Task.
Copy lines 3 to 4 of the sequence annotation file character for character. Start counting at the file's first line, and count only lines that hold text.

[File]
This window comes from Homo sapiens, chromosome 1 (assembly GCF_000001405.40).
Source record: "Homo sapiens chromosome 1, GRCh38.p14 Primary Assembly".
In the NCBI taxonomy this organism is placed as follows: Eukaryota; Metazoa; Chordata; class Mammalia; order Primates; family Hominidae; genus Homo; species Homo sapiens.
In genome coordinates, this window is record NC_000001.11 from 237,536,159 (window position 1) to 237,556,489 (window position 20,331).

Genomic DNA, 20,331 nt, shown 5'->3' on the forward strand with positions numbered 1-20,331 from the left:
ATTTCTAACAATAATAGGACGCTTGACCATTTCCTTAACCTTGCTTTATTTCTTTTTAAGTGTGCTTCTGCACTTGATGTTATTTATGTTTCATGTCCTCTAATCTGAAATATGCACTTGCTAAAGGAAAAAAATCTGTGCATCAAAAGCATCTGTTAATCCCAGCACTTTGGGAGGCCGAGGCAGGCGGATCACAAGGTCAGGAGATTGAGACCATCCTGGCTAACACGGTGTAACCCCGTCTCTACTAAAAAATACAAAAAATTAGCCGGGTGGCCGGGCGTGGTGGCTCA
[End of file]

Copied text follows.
In the NCBI taxonomy this organism is placed as follows: Eukaryota; Metazoa; Chordata; class Mammalia; order Primates; family Hominidae; genus Homo; species Homo sapiens.
In genome coordinates, this window is record NC_000001.11 from 237,536,159 (window position 1) to 237,556,489 (window position 20,331).